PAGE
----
By: Jeffrey J. Brown
(Note: Commentaries do not necessarily represent the position of ASPO-USA)
Several media outlets have recently carried a story about a prominent Saudi prince warning that Saudi Arabia is increasingly vulnerable to competition from the US shale revolution, as a result of fracking in tight/shale plays.
I would turn the question around and ask why is Saudi Arabia not a threat to fracking?
Note that as annual Brent crude oil prices doubled from $25 in 2002 to $55 in 2005, Saudi net oil exports increased from 7.1 million b/d in 2002 to 9.1 million b/d in 2005 (total petroleum liquids + other liquids, EIA).
The Saudi Oil Minister, in early 2004, explicitly stated that the then ongoing large increase in Saudi net oil exports was an attempt to bring oil prices in line with the then stated goal of maintaining a $22 to $28 oil price band. In any case, at the 2002 to 2005 rate of increase in Saudi net oil exports, their net oil exports would have been over 16 mbpd in 2012, as annual Brent crude oil prices more than doubled again, from $55 in 2005 to $112 in 2012, with one year over year decline in oil prices, in 2009.
However, in contrast to the 2002 to 2005 Saudi response to a doubling in the price of oil, the Saudis have shown seven straight years of annual net exports below the 2005 rate of 9.1 mbpd, with Saudi net oil exports ranging between 7.6 and 8.7 mbpd for 2006 to 2012 inclusive, as annual oil prices doubled again.
If the Saudis have virtually infinite oil reserves, and their public pronouncements continually suggest that they have the “capacity” to produce well in excess of 12 mbpd almost indefinitely, why are they allowing high oil prices to encourage alternative sources of oil production, e.g., the very expensive and very high decline rate shale plays in the US?
While it’s certainly at least possible that the Saudis abandoned their traditional swing producer role, and decided to encourage, starting in 2006, higher oil prices, and thus encourage alternative sources of oil, by cutting their net oil exports, it’s also at least possible, as Matt Simmons suggested in 2005, that Saudi oil fields are finite after all.
I realize that this is a controversial assertion–that Saudi Arabian oil fields are not infinite–but it’s a possibility that is at least worth considering.
At the 2005 to 2012 rate of decline in the ratio of Saudi liquids production to liquids consumption, I estimate that Saudi Arabia, like many other former net oil exporters, e.g., Indonesia, could be approaching zero net oil exports in less than 30 years. This would imply that Saudi Arabia may have shipped about half of their post-2005 Cumulative Net Exports of oil by the end of 2017.
In fact, an examination of 2005 to 2012 data indicate that a majority of the Top 33 net oil exporters in the world in 2005 are already headed toward the point in time when they would become members of AFPEC–the Association of Former Petroleum Exporting Countries.
While currently increasing US crude oil production is very helpful, it is very likely that we will continue to show the post-1970 “Undulating Decline” pattern that we have seen in US crude oil production (currently US crude oil production is about 25% below our 1970 peak rate), as new sources of oil come on line, and then inevitably peak and decline.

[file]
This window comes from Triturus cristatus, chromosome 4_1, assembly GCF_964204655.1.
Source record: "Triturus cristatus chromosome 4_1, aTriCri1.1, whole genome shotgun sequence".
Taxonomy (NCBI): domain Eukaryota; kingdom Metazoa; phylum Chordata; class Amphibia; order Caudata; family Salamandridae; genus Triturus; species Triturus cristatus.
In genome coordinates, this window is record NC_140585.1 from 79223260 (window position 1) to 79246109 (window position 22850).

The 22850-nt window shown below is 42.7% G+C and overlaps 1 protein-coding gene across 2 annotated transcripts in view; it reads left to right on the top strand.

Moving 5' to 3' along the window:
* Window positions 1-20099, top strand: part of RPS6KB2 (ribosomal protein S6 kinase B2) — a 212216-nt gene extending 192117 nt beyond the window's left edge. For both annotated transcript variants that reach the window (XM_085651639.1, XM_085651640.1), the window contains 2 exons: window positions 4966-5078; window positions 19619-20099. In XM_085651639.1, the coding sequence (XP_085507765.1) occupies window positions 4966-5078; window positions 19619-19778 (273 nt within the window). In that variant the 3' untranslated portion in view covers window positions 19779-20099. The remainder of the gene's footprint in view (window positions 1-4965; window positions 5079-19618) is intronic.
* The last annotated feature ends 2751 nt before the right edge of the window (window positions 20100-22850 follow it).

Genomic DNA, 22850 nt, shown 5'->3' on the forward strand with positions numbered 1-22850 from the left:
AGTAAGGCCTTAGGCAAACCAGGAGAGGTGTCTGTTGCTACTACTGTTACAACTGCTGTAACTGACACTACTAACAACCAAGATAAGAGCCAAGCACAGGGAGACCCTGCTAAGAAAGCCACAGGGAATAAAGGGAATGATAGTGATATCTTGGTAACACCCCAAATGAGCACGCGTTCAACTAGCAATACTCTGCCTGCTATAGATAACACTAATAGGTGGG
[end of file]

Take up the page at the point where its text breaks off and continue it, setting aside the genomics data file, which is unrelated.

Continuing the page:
The very slow increase in global crude oil production since 2005, combined with a material post-2005 decline in Global net oil exports, have provided considerable incentives for US oil companies to make money in tight/shale plays. But I think that the assertion by many in the Cornucopian camp that shale plays will result in a virtually infinite rate of increase in global crude oil production is wildly unrealistic.
We are still facing high–and increasing–overall decline rates from existing oil wells in the US. At a 10%/year overall decline rate, which in my opinion is conservative, the US oil industry, in order to just maintain the 2013 crude oil production rate, would have to put online the productive equivalent of the current production from every oil field in the United States of America over the next 10 years, from the Gulf of Mexico to the Eagle Ford, to the Permian Basin, to the Bakken to Alaska. Or, at a 10%/year decline rate from existing wells, we would need the current productive equivalent of 10 Bakken Plays over the next 10 years, just to maintain current production.
On the natural gas side, a recent Citi Research report (estimating a 24%/year decline rate in US natural gas production from existing wells), implies that the industry has to replace virtually 100% of current US gas production in four years, just to maintain a dry natural gas production rate of 66 BCF/day. Or, at a 24%/year decline rate, we would need the productive equivalent of the peak production rate of 30 Barnett Shale Plays over the next 10 years, just to maintain current production.
The dominant pattern that we have seen globally, at least through 2012, is that developed net oil importing countries like the US were gradually being forced out of the market for exported oil, via price rationing, as the developing countries, led by China, consumed an increasing share of a declining post-2005 volume of global oil exports.
For more information on global net exports of oil, following is a link to a recent article on the topic:
Jeffrey J. Brown is a licensed professional geoscientist. He has conducted analysis of Peak Oil issues for many years, and has authored numerous articles with a special emphasis on global oil exports. In early 2006, Jeff first proposed a simple mathematical model for oil-exporting countries called the “Export Land Model” (ELM), which is now regarded as foundational